Big-band leader Dal Richards remembers the theatre’s opening day in April 1941. A rendering of Roman hunting goddess Diana perched on top of the 62-foot-high neon sign. Diana caused a stir for what was considered a racy rendition of a woman’s body. But that didn’t stop Dal’s band from performing that day.


The most controversial neon sign was on the Vogue Theatre. It was an outline of a lady called Diana, the goddess, and it was a little risqué, apparently. There was quite a bit of criticism about it.

Incidentally, we opened the Vogue Theatre. That would be in 1941, with a stage show, had an augmented band: 25 musicians. And a George Formby movie was playing. And George Formby was a banjo player, played his banjo in his movie, as a rule. So we were onstage, broadcasting over CJOR, Dick Diesbecker was the announcer. And Wally Peters was the local banjo player. He played a solo with us for the opening of the Vogue.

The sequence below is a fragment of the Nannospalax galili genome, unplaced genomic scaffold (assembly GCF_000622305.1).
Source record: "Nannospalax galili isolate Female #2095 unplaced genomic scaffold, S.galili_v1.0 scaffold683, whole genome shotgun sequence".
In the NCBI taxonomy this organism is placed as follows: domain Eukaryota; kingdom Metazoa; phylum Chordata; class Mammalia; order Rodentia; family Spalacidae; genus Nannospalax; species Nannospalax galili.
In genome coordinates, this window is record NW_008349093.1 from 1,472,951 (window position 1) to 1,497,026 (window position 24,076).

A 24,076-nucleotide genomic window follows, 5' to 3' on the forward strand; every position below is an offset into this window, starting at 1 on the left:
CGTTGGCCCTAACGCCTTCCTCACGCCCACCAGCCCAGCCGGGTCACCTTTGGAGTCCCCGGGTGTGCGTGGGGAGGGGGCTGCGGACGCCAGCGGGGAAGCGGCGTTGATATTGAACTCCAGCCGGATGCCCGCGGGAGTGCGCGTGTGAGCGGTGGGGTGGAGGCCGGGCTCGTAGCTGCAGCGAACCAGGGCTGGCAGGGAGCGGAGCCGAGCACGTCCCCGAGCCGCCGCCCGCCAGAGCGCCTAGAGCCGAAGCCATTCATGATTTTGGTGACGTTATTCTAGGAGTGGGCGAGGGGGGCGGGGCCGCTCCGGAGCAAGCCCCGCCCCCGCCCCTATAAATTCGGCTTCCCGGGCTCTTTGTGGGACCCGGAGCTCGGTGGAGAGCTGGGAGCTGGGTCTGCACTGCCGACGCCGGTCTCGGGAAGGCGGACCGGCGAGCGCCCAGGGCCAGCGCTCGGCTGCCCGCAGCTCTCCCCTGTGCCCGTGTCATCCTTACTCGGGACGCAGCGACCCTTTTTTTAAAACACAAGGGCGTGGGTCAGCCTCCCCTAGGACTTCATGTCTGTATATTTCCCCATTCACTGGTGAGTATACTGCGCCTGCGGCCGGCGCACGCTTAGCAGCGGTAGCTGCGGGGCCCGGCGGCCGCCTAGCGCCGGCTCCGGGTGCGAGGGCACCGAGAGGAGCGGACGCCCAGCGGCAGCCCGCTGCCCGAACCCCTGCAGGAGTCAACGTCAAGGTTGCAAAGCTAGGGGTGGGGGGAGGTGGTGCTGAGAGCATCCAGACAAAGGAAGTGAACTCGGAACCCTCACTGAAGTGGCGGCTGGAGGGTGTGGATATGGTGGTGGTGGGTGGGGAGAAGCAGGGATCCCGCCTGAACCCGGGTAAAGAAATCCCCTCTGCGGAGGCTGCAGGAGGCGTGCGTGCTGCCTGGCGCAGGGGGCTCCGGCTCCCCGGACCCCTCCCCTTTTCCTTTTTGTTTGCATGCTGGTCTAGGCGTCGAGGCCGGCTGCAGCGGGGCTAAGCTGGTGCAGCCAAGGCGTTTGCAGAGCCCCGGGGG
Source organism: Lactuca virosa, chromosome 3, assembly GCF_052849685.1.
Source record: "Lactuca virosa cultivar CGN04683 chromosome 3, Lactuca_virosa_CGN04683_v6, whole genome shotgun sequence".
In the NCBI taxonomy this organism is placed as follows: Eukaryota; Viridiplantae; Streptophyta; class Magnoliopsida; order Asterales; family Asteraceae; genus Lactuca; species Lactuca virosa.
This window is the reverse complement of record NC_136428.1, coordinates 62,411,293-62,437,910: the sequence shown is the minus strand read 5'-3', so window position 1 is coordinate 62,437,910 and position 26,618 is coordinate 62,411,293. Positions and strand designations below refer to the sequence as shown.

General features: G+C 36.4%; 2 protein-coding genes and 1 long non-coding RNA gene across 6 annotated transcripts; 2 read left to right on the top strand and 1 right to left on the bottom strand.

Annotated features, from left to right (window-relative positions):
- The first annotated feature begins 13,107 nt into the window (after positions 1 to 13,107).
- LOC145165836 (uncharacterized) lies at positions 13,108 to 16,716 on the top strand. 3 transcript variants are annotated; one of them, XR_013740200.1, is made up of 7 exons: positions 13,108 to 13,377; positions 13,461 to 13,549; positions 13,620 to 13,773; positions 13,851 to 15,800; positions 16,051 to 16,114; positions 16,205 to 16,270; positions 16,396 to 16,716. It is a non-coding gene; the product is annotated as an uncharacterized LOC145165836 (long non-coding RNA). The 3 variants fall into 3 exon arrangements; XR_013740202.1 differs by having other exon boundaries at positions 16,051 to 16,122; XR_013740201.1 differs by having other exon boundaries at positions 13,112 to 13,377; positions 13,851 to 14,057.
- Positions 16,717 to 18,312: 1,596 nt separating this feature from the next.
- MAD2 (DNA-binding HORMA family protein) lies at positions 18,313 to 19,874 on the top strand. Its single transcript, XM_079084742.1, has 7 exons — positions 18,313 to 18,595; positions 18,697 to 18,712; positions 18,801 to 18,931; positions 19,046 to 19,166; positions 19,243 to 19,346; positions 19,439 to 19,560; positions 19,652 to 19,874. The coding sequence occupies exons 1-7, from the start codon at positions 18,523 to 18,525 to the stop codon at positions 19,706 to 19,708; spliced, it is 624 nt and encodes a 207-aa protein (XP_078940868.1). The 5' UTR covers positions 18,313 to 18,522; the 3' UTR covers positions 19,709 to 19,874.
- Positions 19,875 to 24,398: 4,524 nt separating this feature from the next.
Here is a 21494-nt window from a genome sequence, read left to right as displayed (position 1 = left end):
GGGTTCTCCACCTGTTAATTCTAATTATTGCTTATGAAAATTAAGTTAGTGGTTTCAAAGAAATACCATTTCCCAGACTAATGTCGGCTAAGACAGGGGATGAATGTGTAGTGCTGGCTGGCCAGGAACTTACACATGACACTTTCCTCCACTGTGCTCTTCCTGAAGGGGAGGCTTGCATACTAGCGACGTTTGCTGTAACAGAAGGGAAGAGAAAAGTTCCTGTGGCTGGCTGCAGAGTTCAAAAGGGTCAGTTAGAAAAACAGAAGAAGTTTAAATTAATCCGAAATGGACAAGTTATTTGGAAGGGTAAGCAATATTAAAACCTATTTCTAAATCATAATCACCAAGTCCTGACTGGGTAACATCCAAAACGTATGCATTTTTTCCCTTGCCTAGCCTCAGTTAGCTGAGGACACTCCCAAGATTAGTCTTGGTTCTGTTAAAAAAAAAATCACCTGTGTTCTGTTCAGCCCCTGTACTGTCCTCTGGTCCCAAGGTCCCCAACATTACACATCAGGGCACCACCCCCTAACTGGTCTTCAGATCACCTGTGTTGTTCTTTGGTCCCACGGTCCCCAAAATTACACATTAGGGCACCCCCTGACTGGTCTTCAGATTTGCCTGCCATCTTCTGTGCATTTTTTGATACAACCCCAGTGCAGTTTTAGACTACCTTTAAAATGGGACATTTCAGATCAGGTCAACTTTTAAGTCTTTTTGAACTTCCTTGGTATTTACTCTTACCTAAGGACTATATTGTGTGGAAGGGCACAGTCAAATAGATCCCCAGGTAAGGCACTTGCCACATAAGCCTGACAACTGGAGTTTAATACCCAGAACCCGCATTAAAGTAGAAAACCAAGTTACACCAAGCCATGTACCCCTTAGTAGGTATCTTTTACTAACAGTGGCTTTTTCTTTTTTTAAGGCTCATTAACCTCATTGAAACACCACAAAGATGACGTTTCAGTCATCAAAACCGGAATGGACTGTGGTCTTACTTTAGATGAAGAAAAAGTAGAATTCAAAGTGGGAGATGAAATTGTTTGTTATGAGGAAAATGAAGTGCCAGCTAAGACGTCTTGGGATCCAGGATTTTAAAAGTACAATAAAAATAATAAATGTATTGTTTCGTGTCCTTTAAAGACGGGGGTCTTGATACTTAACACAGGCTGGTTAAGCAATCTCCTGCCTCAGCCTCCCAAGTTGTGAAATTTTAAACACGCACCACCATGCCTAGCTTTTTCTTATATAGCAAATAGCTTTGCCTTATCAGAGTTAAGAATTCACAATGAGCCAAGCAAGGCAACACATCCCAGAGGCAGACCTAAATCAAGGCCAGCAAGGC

The Vogue is a very beautiful theatre. And its neon sign has always been very artistic. Clearly the winner, I would say, if there were to be a contest for neon signs.